It took almost five years of tedious training and competition for Kate Rowe to attain world champion status, but the effort was all worth it.

Kate made it home for New Year’s Eve after three long months of top class competition in the northern hemisphere, culminating in first place in her age group in the World Half Ironman championships in Florida.

This gutsy woman trains almost every day – combating any sort of weather condition. “I can be up at 4am and out cycling from the city centre to Waterfall and back before most people are awake,” Kate said.

“And then that evening could be a long swim at the pool or a track session at Sydney Athletic field. Then I grab some food and hit the bed before doing similar sessions day after day in preparation for an event.”

It’s even more impressive when you consider Kate is in her 50s and spends her spare time working for the Federation of Gay Games (FGG) coordinating triathlon and cycling for the 2010 games in Cologne.

Kate’s overseas journey began with a sporting conference last October where she was elected Vice President – Diversity of FGG.

“This is the most senior position a woman has held from this part of the globe and I am honoured to be elected,” Kate said.

“There is so much to do to attract gays and lesbians from Asia, Latin America and Africa to the Games. Plus, I would love to see more and more dykes at the next games getting involved in sport.”

But for the moment Kate is basking in the glory of her own sporting triumph.

As well as her Florida victory, Kate finished sixth at the Hawaii World Ironman Championships with strong performances in the Port Macquarie and Busselton WA Ironman events and the 2006 Hawaii Half Ironman.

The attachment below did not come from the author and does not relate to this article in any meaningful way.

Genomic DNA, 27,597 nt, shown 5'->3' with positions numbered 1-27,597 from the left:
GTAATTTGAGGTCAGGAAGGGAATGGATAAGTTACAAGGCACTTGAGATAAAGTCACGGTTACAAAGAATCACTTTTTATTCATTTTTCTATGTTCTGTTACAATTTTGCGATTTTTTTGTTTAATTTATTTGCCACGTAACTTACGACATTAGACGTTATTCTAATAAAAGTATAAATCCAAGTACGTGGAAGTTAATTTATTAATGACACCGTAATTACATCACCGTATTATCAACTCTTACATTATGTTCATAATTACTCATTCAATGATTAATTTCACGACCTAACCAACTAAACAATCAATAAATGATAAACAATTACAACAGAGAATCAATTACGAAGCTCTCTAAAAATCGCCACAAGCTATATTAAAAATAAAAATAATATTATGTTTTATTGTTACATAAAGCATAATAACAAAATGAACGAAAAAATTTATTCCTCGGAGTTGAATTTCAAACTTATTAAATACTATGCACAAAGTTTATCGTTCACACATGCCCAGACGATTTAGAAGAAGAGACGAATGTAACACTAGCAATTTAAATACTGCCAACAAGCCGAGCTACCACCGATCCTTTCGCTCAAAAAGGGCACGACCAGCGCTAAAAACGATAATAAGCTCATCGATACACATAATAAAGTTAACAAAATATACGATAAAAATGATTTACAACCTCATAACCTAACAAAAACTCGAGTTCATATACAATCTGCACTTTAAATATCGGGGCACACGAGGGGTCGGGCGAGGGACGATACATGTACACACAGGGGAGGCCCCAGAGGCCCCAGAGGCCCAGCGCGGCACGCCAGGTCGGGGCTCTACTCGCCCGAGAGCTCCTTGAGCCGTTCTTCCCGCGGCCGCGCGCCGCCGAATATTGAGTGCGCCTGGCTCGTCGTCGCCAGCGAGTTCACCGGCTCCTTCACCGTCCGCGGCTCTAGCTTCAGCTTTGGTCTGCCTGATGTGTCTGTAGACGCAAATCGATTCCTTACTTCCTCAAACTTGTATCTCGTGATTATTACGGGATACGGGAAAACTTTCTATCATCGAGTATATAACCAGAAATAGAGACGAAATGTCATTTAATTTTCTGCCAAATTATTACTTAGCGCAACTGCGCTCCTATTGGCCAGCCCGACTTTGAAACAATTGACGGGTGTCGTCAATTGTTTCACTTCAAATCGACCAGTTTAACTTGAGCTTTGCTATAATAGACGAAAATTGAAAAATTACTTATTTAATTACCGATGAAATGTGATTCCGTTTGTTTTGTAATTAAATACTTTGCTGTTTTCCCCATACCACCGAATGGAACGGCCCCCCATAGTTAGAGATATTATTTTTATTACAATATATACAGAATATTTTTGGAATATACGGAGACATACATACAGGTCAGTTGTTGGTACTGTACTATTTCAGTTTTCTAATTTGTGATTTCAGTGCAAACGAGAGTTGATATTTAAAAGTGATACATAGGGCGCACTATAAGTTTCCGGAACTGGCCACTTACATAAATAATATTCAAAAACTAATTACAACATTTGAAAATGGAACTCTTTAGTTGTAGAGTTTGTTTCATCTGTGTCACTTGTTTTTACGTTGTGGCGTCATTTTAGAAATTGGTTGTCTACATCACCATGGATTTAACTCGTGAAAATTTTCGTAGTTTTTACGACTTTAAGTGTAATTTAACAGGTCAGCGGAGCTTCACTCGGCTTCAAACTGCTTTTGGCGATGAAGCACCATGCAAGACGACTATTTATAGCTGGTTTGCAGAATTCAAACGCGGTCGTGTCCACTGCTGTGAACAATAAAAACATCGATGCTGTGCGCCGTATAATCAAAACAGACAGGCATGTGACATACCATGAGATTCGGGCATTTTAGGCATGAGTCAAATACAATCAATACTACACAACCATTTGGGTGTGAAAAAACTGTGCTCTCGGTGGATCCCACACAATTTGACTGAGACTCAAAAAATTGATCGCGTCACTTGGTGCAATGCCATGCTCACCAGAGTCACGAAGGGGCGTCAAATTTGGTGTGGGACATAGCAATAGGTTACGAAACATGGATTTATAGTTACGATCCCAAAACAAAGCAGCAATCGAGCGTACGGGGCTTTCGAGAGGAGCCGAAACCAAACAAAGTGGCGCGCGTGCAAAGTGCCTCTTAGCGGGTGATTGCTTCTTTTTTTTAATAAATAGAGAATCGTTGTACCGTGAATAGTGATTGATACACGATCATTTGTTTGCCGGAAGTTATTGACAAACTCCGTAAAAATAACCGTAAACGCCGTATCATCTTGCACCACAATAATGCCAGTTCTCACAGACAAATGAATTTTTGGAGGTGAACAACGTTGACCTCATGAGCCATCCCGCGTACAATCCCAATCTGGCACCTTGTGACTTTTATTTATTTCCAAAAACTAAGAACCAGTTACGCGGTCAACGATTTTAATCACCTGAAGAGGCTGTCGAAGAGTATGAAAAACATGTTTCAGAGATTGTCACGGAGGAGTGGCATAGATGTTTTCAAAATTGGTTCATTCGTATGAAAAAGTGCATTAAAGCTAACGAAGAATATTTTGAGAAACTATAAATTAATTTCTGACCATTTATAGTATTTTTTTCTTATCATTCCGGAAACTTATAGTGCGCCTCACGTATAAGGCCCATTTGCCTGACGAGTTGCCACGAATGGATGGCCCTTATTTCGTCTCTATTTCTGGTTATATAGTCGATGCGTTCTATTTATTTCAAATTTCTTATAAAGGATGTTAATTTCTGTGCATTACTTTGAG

But Florida will always have special memories for her.

“Wow, what a feeling … the Aussies in the crowd cheered and cheered. But I didn’t know I was placing first – I thought I was in about fourth or fifth spot,” Kate said.

“Can you imagine how I felt on checking the notice boards? The pain from competition was gone – I was on cloud nine and the smile on my face was so big. The blood, sweat and tears were all worth it.”

Kate’s time was: swim 43.28 mins, ride 2 hrs 31.57 mins and run 1 hr 51.24 mins. She also won the right to defend her title next year.

“Well, that depends on my finances and training régime – the sport of triathlon is not cheap and the training never ends,” she said.

“Any sponsors willing to contribute to a top level sporting dyke can line up and see me. Travelling to USA with an expensive bike reduces my savings drastically.”

To top off her year Kate, who is also a member of Sydney Frontrunners, then flew to Jamaica to take part in the Reggae Jamaica Marathon where she again won her age group.

“My time of 4 hrs 8 mins was good and my feet held up the whole run,” Kate said.

“The announcer made me so happy when it was declared I had won my age group – something I had never dreamt of. But after pinching myself I cried a bit but I was so proud of my achievements.”

Kate is now relaxing and catching up with friends and family as well as spending time with members of Frontrunners clubs in San Francisco, San Diego, New York and Manchester.

“Frontrunners has over 100 clubs around the world and it’s a great network when you are travelling,” Kate said.

Sydney Frontrunners has more than 80 members and welcomes runners and walkers of all levels. Catch them on www.sydneyfrontrunners.org.

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